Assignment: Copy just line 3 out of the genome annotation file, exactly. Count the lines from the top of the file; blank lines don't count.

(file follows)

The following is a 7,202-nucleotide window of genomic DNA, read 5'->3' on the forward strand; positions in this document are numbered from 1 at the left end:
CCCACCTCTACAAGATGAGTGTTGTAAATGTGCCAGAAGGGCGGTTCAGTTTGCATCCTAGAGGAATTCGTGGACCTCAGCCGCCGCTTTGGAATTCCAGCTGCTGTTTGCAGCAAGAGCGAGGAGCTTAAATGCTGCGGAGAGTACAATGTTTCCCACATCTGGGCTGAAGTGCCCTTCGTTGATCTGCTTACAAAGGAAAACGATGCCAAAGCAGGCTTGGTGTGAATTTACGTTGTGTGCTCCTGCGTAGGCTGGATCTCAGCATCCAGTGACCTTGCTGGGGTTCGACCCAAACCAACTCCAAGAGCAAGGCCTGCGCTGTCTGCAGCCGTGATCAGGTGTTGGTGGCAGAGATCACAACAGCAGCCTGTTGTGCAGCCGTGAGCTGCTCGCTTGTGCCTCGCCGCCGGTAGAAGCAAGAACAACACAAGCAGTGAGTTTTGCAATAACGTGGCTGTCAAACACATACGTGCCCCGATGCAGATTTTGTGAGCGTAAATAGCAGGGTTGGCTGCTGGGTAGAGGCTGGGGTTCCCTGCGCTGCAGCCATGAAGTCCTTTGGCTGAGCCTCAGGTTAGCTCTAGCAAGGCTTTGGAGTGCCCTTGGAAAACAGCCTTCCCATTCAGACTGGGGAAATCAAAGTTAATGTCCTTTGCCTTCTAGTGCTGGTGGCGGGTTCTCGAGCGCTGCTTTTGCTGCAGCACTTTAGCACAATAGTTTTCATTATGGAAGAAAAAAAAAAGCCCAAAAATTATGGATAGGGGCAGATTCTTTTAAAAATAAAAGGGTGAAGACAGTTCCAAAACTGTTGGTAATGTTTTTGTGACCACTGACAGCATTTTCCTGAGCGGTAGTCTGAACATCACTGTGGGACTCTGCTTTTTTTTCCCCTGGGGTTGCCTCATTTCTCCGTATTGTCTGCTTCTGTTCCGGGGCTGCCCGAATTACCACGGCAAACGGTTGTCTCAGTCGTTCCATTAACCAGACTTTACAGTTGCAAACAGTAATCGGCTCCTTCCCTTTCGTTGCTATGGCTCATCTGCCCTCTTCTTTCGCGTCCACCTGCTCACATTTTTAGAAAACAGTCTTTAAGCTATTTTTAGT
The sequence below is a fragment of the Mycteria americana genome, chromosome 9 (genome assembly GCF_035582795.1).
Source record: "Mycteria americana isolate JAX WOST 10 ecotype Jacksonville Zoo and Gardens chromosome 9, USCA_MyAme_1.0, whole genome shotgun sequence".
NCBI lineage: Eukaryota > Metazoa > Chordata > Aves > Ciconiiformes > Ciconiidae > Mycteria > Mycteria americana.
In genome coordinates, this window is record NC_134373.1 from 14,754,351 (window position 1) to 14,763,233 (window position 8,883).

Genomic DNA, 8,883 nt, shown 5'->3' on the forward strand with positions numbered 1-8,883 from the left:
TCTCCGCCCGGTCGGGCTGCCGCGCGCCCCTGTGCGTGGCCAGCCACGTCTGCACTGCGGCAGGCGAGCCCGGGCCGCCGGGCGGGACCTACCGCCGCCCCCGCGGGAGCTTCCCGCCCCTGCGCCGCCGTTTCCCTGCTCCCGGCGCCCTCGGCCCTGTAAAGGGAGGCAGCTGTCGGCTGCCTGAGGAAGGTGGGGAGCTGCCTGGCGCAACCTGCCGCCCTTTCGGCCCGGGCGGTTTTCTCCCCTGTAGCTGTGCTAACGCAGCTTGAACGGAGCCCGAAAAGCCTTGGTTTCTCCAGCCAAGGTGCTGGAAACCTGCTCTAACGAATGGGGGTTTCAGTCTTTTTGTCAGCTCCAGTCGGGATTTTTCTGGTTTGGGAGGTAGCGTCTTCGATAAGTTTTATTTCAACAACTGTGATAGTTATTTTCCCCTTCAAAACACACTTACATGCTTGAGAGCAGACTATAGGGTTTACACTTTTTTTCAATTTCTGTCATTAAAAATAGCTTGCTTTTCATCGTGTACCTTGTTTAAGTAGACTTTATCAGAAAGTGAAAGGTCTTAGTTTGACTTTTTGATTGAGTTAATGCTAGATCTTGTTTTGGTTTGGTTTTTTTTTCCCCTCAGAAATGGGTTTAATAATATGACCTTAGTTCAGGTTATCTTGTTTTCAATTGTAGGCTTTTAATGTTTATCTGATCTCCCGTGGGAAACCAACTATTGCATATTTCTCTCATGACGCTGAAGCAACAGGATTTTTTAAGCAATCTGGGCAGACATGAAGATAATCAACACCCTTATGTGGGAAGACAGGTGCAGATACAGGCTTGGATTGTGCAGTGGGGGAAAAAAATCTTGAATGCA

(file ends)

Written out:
The sequence below is a fragment of the Mycteria americana genome, chromosome 9 (genome assembly GCF_035582795.1).